The worldwide comfort of cheese

October 6, 2018


It isn’t that we wanted to escape life — we just wanted to grab more of it while we could. That’s why, in spite of a recent family death, my husband Bob and I decided to go ahead and take our 25th wedding anniversary trip to Paris and London as planned. There was an element of, “let’s be romantic free-spirits, forget our troubles and fly to Europe,” but the truth is most of our motivation to proceed with the vacation was because we were too practical to forfeit the nonrefundable prepaid portions while we moped around the house for another day.

“Something bad will happen while we’re gone” I predicted. Usually optimistic to the point of being confused with a singing Disney princess, I was uncharacteristically fearful the world would fall apart while we were gone. Conditioned by weeks of stress, I sadly focused on what I was leaving behind instead of the joy we could discover in new adventures.

My stomach is usually tied in knots and I’m unable to eat a bite of food when under stress, but this time my girlfriends recommended a new way of coping called, “comfort food.” Let me tell you, these women are geniuses. Comfort food looks different for everyone, but for me, it turned out to be macaroni and cheese, cheese straws, cheese toast, cheese grits — do you see a theme here? It was all as soothing as a rocking chair on a breezy 70-degree porch.

Bob and I spent a few days in London, which was actually my favorite, then moved on to Paris.  And who knew? Paris and all the buildings there are made of cheese and butter. It was a journey meant to be. I was being comforted by one of the most beautiful cities in the world.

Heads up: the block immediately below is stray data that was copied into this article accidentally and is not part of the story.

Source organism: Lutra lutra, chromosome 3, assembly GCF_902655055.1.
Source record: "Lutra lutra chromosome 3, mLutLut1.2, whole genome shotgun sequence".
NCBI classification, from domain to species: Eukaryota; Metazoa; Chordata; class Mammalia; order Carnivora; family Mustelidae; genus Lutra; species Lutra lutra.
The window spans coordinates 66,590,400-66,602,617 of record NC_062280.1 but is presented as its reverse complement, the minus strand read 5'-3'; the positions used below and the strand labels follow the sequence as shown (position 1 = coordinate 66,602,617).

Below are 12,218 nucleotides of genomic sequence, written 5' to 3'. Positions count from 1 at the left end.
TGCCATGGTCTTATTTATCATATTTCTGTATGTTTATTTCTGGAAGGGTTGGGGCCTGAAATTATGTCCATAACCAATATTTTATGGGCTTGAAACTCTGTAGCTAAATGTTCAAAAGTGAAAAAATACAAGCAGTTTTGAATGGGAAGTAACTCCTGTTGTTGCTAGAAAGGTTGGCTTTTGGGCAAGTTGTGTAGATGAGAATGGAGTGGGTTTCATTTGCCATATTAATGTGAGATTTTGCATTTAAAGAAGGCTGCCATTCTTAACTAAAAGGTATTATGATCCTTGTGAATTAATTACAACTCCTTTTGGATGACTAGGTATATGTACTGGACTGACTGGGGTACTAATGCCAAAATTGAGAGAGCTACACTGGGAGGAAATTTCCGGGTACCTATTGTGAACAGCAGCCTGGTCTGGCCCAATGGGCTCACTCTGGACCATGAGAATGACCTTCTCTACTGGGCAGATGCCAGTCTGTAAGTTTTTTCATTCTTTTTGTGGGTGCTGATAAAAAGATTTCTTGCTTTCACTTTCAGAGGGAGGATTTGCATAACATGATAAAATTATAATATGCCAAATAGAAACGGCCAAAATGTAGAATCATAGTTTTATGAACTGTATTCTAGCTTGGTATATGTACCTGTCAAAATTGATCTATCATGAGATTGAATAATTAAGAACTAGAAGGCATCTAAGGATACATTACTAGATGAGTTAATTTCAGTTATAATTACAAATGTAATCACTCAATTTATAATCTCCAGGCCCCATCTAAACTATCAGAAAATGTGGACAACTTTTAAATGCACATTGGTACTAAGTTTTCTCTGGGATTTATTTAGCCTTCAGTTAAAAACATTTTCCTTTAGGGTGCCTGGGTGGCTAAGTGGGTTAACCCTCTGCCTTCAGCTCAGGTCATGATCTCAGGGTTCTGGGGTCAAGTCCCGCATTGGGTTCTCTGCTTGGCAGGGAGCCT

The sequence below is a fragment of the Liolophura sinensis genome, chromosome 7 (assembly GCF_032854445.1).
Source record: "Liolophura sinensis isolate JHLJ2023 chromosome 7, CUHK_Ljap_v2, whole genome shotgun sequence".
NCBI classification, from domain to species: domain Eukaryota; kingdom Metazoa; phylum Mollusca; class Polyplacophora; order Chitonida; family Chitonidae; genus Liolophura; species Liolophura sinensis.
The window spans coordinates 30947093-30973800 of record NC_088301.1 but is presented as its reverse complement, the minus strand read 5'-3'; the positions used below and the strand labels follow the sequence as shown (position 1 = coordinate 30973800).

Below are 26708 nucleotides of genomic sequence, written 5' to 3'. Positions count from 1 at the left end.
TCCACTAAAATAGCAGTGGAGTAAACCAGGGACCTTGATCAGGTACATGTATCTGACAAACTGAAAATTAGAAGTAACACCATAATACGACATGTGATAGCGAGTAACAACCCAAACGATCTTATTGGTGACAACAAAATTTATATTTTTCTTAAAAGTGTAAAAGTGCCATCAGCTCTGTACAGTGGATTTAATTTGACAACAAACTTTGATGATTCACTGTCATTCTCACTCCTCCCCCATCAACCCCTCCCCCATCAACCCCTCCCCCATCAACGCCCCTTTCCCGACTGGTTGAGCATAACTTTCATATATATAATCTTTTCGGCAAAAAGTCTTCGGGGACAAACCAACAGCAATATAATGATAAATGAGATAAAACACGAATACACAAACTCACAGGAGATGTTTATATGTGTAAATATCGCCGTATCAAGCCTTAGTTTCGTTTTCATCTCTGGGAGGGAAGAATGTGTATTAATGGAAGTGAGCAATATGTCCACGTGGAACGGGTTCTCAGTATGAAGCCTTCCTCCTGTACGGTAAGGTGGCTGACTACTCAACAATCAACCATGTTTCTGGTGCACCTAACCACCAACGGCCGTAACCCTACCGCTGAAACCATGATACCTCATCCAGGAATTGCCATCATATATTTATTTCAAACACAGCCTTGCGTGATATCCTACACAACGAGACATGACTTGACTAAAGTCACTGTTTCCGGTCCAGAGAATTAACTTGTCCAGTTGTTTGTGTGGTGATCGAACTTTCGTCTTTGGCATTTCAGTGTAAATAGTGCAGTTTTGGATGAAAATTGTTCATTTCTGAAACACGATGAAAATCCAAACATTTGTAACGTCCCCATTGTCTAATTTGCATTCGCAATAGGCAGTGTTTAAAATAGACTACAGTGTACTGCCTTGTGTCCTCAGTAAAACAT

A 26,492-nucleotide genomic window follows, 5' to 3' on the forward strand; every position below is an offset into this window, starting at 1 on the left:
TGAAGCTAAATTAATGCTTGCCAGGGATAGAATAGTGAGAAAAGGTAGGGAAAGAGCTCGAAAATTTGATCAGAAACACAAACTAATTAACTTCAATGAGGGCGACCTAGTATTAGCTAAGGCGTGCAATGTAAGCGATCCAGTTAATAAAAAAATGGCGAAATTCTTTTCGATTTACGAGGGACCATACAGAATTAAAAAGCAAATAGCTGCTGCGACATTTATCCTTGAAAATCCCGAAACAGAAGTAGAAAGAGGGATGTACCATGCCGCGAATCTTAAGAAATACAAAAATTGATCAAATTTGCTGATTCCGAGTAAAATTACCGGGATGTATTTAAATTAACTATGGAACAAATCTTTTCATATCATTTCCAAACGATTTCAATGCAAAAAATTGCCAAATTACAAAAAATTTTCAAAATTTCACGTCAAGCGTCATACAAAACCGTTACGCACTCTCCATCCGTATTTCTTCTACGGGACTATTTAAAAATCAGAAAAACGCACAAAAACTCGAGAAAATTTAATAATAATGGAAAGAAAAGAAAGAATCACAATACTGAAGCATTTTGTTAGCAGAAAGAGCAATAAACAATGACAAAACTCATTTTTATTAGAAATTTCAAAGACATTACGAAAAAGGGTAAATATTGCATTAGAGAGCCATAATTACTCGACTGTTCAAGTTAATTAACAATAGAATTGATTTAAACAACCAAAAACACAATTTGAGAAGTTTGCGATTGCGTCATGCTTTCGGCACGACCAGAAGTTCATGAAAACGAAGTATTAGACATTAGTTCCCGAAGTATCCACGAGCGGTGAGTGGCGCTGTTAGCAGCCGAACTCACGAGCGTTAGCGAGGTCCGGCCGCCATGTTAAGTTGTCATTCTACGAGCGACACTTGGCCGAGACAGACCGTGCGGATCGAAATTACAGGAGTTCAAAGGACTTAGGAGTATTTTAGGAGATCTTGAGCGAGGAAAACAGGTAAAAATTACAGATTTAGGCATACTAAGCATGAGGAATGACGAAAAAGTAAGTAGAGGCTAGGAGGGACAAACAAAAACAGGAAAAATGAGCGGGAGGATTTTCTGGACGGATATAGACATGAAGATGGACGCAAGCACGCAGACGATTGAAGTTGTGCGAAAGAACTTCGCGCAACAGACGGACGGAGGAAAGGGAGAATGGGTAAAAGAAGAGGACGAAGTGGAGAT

Blissfully relaxing, my cheesy vacation was interrupted by what I had predicted (moms always know), an emergency back home with our freshman college son who texted to say that while hiking in Mt. Cheaha State Park, he was bit by a black widow spider. He sent a photo of his swollen neck with a big red streak running across his chest. He reported, “The doctors gave me two of the most painful shots in my butt I’ve ever had.” Only, auto-correct replaced the “o” in “shots” with an “i” so he quickly texted, “No! no! I didn’t mean that!” because even halfway around the world, he still fears his mom. He then sent a row of what is becoming the official family crest — a line of laughing/crying-face emojis.

After a long-distance freak-out (“Sacre Bleu!”) by me, and the obvious question from my husband “Have you noticed any super-human spider abilities yet?”  the brilliant and talented campus doctors let us know our big kid would be fine.  I comforted myself again with more croissants, butter and cheese, and of all things, who knew the French also know a little bit about champagne?

Celebrating memories of those no longer with us, the good health we have here on earth, the thrill of adventure and sharing it for 25 years in the arms of the one you love — and also celebrating the fact we are blessed with simple things like gooey-cheesy comfort food is a reason to rejoice. And now I’m ready for the next 25 years, right after I hug my son and lose these last three pounds of comfort.

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